Christianization of Asian Americans As a Part of the American Culture Acquisition
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|Fakulta / Pracoviště MU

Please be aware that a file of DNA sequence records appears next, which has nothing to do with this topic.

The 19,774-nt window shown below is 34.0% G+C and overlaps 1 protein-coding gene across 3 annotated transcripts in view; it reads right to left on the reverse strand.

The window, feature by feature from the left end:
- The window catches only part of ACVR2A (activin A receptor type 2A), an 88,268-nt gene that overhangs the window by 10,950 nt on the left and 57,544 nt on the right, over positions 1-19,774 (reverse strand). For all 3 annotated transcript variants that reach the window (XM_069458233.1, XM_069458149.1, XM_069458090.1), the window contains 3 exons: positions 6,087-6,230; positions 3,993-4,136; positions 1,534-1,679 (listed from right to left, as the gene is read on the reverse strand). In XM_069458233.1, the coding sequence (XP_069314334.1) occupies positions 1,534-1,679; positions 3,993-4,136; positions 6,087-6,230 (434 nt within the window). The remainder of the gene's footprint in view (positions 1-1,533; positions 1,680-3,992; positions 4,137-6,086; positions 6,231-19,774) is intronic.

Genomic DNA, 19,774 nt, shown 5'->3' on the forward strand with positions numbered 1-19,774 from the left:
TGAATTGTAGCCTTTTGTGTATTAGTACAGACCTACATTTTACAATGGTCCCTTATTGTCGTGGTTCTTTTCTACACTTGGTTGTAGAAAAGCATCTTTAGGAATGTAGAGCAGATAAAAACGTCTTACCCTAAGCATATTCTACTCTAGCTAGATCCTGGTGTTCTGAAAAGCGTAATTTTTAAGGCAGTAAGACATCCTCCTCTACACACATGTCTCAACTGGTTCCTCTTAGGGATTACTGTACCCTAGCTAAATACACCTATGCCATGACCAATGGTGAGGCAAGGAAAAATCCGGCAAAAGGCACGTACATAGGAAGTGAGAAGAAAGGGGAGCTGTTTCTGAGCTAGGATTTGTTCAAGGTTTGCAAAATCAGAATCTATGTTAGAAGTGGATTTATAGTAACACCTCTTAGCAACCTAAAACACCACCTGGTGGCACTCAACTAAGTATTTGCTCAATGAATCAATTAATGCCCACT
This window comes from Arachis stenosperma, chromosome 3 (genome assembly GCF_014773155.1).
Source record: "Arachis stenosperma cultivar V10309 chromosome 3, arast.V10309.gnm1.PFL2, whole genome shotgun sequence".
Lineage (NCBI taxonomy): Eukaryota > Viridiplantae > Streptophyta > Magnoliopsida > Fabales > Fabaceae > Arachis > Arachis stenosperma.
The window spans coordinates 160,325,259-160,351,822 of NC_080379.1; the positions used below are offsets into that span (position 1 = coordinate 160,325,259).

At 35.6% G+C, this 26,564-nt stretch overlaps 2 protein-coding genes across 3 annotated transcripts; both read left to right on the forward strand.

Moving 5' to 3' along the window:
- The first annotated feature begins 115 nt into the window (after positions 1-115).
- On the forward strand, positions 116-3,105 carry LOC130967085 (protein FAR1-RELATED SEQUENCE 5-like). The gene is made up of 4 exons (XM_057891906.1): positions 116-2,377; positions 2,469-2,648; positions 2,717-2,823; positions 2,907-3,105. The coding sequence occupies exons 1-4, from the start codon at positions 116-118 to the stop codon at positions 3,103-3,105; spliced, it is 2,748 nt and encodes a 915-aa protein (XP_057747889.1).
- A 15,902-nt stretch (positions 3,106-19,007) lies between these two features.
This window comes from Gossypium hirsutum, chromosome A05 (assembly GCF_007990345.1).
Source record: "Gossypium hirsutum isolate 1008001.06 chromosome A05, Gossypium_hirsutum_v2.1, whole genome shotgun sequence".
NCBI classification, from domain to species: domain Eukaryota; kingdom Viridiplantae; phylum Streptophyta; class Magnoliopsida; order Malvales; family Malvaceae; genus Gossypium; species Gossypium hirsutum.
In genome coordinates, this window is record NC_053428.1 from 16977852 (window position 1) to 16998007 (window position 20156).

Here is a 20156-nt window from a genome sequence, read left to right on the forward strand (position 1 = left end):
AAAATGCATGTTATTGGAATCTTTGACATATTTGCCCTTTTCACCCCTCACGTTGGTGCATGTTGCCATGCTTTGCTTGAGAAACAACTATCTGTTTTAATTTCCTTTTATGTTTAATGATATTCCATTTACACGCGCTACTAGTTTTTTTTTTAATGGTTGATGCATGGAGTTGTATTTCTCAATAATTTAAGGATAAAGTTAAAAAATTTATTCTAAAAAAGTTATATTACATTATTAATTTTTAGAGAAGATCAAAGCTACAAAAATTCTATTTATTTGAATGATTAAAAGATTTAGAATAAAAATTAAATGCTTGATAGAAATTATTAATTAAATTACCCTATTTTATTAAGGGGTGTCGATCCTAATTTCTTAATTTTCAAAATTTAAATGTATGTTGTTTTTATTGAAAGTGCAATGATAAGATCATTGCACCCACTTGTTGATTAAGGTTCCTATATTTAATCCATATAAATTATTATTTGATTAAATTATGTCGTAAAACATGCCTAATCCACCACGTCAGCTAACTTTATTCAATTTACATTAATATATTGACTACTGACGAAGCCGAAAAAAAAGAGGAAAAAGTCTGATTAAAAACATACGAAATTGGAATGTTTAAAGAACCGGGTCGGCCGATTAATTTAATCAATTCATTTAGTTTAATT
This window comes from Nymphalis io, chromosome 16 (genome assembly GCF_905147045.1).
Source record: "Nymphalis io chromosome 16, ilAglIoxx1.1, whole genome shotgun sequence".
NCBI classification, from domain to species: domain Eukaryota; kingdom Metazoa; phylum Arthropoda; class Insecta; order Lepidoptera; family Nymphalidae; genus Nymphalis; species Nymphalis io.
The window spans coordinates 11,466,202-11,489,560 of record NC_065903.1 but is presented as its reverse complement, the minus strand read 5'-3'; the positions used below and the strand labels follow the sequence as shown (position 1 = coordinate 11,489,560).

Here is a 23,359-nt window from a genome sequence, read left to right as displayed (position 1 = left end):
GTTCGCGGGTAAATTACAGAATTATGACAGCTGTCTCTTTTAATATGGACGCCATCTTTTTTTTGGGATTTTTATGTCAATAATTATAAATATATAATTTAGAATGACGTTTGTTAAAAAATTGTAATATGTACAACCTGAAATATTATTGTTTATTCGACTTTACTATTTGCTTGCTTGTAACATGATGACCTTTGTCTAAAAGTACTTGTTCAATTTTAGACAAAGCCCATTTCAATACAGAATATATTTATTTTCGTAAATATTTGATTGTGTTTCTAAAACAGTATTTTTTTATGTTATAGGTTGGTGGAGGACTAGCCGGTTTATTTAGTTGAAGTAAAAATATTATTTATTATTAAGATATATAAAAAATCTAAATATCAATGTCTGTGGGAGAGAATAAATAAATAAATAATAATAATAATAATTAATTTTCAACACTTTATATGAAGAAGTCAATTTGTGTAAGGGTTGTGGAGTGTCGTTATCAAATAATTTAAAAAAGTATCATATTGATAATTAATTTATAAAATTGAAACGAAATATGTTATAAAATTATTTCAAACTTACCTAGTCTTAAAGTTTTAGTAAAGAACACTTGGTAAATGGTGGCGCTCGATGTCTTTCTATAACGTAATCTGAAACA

|The currently fastest growing ethnic group in the United States, Asian Americans have been studied closely in relation to their acculturation, biculturalism and possible multiculturalism. When they started coming again in large numbers after 1965, the effort was put into making them assimilated, not longer just an excluded workforce but a gradually important part of society. As the Christian faith has been perceived by the white American majority as the national religion, a significant part of the assimilation processes used to be Christianization. Recently, however the situation has changed as the largest Asian American communities are situated primarily in coastal cities of California and New York regions where the prevailing perspectives are liberalism and secularism, resulting in the growing distance from Christianity and evangelism. The group does not feel the pressure to consider the religion a necessary part of the new culture to be adopted. It is the aim of this paper to trace the main streams and means of the Christanization efforts as well as the changes they have been facing recently. Also, the actual connections of the religion and the culture acquisition within the frame of the United States are traced, following testimonies of Asian Americans as well as sociological and psychological studies within Asian American groups.